THE parish retreat is in full swing. The Bible readings have a
luminosity that overwhelms us, and the speaker's words fire the
The final eucharist is a prayer-filled powerhouse, which leaves
the participants with a palpable sense of the Christ-presence. The
whole world seems charged with the grandeur of God.
The final meal comes; there is a chorus of farewells, a flurry
of suitcases, and all head for the road and distant home. On the
instant, the vision dies; the dream ends, and we are back in the
harsh world of the secular. Once we are on the way home, bleak
housing estates come and go, industrial decay shows its ugly face,
and all is sound and fury.
Pressing down suffocatingly on our shoulders, extinguishing the
last flickers of our heightened spirituality, is the thought of
what lies ahead: the daily chores of running a household, the
demands of those who depend on us, the inexorability of having to
earn a living. I have often returned with a car-load of
retreatants, glanced in the mirror, and seen them tearful at the
memory of what they have so abruptly lost. They seem overwhelmed by
the challenges now confronting them. God has vanished.
There is a fallacy here. It is not the case that God is present
in all his fullness during a retreat or parish trip, and absent
from the world outside. Such a stark division between the sacred
and secular belies the reality. What is at fault is our perception.
We are seeing through a glass darkly.
Do not despair. It is possible to sharpen our vision of the
world so that the spiritual apex of the retreat stays with us as an
abiding reality. Take a supermarket. At first sight, it appears to
be the epitome of secularity. Tills ring, shelf-stackers labour,
shoppers stagger with overflowing trolleys, and the security man
looks on inscrutably.
Look beneath all this, and a different picture is revealed. You
see an elderly man with a small basket of ready-cooked meals:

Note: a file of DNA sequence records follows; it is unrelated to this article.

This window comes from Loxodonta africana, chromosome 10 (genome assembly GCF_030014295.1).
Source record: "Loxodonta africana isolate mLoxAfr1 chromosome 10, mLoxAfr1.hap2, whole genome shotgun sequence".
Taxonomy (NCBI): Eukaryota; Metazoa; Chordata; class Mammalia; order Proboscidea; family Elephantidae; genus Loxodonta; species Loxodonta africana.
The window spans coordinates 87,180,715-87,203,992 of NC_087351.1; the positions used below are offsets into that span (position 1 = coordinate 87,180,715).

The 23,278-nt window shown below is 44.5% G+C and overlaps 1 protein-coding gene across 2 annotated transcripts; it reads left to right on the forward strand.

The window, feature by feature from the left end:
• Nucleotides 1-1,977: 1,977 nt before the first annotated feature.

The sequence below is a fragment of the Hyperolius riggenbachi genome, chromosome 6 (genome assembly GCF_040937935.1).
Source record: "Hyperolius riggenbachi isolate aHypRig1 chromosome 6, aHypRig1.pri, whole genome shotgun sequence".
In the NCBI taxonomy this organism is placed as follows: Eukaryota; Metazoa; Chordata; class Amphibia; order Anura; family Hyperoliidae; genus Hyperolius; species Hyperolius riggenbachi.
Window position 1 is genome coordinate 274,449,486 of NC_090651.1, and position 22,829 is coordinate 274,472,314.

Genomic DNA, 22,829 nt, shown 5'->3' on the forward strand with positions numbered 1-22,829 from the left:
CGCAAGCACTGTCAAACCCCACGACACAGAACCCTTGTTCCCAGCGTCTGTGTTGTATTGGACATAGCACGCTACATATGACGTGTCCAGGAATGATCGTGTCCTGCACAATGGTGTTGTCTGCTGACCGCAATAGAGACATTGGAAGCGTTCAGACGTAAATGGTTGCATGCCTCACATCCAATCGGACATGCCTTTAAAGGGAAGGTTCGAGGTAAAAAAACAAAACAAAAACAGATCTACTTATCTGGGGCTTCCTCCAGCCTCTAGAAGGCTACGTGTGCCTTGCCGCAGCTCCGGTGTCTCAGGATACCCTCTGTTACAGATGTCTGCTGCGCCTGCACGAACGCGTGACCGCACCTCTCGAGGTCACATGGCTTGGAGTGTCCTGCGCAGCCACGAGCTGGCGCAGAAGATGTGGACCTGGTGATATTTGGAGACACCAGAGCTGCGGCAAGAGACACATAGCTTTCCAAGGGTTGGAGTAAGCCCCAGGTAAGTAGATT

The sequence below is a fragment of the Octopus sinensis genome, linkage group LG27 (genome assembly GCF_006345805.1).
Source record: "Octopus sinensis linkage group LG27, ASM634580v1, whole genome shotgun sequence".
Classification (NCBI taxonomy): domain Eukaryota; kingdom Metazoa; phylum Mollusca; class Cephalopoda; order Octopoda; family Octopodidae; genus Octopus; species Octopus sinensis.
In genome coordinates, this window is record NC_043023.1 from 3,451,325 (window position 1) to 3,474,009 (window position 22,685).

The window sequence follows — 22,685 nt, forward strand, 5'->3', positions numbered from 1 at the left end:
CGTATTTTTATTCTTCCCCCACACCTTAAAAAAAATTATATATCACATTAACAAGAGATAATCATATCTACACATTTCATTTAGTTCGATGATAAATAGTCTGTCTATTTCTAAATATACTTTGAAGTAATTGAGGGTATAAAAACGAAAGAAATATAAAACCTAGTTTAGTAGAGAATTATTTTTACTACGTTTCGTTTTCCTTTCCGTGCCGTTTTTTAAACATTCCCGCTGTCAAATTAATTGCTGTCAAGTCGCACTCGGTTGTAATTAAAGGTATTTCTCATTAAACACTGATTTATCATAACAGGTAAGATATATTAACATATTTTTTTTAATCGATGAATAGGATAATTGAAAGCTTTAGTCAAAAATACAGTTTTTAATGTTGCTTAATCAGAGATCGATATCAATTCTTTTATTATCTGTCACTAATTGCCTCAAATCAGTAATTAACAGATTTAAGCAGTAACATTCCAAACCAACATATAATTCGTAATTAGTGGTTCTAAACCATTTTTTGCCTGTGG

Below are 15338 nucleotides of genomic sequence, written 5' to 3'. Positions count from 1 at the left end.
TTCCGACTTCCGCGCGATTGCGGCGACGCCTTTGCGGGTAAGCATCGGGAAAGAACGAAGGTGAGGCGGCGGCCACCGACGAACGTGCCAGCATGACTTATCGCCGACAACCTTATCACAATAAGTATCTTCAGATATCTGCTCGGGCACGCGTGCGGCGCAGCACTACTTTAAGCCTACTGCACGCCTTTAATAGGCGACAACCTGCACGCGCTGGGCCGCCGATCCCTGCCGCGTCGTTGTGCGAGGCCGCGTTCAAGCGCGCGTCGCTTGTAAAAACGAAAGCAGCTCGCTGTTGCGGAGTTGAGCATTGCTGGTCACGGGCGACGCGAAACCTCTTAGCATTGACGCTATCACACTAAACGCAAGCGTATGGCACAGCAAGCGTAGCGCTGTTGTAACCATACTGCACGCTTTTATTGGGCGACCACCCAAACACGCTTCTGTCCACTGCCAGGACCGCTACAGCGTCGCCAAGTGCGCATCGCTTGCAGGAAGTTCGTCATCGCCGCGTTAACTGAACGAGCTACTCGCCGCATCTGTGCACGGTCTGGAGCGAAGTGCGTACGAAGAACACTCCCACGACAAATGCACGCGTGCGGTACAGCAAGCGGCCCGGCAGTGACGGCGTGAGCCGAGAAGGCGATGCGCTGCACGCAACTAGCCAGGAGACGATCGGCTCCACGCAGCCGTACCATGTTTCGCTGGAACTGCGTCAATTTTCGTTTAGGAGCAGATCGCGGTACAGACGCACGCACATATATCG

perhaps he feels lonely and bereft. In the next aisle, a mother,
probably on an extremely tight budget, struggles to control two
wayward children. A young man reaches for a pack of potent cider,
his features glazed.
Gradually a picture emerges of a needy world desperate for our
prayers. The supermarket has become a holy place, because we have
recognised within it the presence of the Lord.
This continuing search for God in the mundane and profane has
unexpected results. As the hours slowly unfold, we will find a
kaleidoscope of divine sparks. To our amazement, we discover that
God can be found in every human situation, each facet of
We are in good company on this journey. St Augustine found God
in the sexual misdemeanours of his youth. St John of the Cross
thought out his great Spiritual Canticle after being tortured in a
filthy Toledo prison. Kagawa, the Japanese Christian reformer,
discovered God in the dunghills of a Kobe slum.
This reordering of our vision has an immediate and positive
spin-off. We no longer have time to bemoan the world's secularity,
or our own hardship. We are too busy unearthing glimpses of the
divine presence everywhere.
Persevere on this spiritual odyssey, and it will lead to
something of the boundless joy of St Francis of Assisi, who saw
the whole world as immersed in the presence of the holy one: "Such
love does the sky now pour, that whenever I stand in a field, I
have to wring out the light when I get home."
The Revd David Bryant is a retired priest living in